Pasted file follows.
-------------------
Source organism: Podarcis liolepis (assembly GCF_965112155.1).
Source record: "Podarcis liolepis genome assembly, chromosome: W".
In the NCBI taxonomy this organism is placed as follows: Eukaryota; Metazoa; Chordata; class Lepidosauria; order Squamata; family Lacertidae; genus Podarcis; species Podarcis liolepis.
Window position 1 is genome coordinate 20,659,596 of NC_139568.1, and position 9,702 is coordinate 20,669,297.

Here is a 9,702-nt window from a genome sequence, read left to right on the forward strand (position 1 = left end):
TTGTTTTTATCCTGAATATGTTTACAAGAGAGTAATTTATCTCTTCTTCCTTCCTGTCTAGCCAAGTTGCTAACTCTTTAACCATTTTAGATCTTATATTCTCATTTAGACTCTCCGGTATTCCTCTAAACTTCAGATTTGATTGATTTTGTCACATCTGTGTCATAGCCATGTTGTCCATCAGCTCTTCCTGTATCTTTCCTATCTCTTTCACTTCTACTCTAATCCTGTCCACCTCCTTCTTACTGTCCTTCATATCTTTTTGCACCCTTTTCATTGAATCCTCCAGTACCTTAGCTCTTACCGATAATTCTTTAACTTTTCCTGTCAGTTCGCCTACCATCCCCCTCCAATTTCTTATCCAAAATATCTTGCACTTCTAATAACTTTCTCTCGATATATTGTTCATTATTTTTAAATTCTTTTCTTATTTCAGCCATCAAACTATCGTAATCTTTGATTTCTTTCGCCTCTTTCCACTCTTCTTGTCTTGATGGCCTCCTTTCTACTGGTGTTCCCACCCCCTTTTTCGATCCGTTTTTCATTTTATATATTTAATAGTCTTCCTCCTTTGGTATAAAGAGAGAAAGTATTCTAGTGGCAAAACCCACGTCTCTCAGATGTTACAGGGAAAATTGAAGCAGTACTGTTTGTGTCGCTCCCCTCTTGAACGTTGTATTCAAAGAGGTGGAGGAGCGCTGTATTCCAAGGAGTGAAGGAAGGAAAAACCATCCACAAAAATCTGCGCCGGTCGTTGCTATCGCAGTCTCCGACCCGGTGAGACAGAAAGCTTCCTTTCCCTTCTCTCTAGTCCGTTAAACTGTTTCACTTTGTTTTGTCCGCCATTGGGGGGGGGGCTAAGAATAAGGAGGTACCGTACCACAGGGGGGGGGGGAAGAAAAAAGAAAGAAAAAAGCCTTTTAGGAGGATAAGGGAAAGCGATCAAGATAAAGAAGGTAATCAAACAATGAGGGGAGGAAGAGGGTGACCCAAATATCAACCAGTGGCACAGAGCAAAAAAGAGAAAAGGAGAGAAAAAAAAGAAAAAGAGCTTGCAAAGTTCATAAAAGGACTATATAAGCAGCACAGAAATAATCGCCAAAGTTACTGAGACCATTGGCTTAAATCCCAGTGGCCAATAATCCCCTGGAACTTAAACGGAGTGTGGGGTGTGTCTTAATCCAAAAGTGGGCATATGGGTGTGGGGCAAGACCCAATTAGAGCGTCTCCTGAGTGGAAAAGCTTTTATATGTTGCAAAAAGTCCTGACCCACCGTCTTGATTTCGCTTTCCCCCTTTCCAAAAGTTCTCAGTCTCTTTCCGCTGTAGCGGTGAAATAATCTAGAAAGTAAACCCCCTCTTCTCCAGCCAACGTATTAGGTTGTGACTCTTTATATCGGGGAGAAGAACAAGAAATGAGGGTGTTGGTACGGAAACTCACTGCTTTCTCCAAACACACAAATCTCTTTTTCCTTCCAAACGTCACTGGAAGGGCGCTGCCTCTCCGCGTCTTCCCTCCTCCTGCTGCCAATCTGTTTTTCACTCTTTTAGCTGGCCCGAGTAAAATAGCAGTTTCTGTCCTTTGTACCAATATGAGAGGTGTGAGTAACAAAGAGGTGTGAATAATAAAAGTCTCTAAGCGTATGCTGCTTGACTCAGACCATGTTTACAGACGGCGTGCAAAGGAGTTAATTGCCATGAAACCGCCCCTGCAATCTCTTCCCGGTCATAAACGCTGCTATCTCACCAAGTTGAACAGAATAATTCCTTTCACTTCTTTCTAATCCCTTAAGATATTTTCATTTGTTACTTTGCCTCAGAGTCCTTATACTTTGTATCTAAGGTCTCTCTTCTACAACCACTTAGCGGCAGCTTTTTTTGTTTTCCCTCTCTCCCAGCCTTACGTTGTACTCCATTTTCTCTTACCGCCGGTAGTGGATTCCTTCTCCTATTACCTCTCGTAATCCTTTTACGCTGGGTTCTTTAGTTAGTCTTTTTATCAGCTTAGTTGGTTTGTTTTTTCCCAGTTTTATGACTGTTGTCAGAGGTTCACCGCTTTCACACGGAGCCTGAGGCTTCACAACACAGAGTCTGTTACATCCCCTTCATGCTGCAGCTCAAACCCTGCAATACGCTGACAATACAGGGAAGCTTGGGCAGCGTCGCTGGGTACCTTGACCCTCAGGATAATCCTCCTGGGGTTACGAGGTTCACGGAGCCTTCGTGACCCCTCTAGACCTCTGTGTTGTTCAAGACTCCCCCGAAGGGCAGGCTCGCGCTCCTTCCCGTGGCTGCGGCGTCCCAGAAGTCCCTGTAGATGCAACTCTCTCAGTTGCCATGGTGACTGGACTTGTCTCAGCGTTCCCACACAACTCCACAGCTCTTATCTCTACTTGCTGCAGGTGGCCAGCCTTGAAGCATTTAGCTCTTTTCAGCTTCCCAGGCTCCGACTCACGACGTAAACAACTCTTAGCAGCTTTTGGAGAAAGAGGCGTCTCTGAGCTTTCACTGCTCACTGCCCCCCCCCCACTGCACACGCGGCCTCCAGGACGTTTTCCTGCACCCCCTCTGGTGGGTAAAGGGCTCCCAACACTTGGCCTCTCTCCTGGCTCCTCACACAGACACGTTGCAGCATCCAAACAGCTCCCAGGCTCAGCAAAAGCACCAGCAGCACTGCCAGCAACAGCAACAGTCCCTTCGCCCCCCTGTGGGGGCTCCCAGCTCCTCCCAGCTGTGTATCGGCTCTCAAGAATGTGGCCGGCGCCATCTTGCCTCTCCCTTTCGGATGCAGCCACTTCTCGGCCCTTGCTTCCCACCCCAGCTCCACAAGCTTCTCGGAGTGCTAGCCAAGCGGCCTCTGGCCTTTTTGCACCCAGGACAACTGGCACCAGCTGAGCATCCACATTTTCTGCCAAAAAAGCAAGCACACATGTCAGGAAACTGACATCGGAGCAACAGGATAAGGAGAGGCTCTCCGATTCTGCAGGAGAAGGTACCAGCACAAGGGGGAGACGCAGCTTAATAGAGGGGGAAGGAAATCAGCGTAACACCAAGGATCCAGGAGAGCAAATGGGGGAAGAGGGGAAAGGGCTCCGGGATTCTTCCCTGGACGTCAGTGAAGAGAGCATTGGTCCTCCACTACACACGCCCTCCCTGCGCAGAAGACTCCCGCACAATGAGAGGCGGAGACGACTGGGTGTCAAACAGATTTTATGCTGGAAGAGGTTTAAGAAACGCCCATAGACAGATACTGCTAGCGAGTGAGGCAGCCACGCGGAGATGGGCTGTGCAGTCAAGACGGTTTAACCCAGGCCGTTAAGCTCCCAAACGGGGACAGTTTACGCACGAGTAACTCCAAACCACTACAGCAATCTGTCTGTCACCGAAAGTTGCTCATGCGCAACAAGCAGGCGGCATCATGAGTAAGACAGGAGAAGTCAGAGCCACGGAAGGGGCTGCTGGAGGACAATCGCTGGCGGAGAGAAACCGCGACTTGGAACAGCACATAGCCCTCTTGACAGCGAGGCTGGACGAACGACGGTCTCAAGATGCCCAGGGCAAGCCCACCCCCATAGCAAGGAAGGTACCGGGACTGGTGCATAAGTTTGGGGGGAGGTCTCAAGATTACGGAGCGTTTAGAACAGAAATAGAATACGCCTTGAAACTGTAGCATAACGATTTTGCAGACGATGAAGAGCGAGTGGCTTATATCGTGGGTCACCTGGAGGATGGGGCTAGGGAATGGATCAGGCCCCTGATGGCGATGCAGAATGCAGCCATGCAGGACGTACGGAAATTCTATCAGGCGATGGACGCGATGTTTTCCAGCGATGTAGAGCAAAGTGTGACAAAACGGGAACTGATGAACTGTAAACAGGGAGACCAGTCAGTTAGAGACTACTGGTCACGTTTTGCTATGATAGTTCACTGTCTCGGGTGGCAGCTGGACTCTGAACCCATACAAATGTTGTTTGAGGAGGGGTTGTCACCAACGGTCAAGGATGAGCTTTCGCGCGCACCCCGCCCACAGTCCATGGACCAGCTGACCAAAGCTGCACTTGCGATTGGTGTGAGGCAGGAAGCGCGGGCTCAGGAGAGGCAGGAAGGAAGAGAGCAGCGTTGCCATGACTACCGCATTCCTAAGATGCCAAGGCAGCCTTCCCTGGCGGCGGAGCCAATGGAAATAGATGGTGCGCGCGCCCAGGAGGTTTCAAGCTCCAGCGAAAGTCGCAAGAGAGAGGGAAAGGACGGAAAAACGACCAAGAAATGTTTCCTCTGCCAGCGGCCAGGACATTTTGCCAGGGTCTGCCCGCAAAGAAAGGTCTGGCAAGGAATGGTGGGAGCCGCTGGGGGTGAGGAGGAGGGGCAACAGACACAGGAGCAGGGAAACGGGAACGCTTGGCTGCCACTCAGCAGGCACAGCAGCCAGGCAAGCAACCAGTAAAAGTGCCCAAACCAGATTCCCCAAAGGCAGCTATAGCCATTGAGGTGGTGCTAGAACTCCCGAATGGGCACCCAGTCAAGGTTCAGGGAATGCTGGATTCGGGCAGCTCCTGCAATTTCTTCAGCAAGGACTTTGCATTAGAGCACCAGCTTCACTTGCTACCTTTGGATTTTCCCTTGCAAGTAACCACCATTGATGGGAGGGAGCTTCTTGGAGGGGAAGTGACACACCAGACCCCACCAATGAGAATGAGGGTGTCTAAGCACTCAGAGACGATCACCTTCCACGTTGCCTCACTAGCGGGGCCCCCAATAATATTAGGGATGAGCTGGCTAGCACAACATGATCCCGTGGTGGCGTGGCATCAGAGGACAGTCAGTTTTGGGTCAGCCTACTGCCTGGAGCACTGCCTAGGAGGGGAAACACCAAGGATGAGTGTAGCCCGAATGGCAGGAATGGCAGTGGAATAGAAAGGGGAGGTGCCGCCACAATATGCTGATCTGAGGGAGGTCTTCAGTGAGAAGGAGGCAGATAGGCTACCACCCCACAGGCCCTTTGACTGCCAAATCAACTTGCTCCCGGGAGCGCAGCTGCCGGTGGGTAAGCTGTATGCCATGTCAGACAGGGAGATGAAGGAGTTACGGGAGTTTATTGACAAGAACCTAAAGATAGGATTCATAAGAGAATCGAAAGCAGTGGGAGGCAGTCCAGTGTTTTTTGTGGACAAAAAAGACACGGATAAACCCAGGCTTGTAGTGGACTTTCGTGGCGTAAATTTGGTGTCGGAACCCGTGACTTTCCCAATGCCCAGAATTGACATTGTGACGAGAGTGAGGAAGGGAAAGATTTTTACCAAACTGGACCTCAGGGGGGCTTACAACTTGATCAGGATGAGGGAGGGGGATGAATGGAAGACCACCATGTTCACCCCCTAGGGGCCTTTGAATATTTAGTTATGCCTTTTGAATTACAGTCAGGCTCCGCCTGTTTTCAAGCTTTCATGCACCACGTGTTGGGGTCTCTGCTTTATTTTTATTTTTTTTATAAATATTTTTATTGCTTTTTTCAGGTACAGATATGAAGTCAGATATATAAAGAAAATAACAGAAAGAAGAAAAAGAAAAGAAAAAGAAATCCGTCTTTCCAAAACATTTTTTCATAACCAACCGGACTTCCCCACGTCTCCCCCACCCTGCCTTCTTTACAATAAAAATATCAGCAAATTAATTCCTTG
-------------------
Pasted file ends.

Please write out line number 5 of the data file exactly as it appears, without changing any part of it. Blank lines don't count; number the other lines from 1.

Here is a 9,702-nt window from a genome sequence, read left to right on the forward strand (position 1 = left end):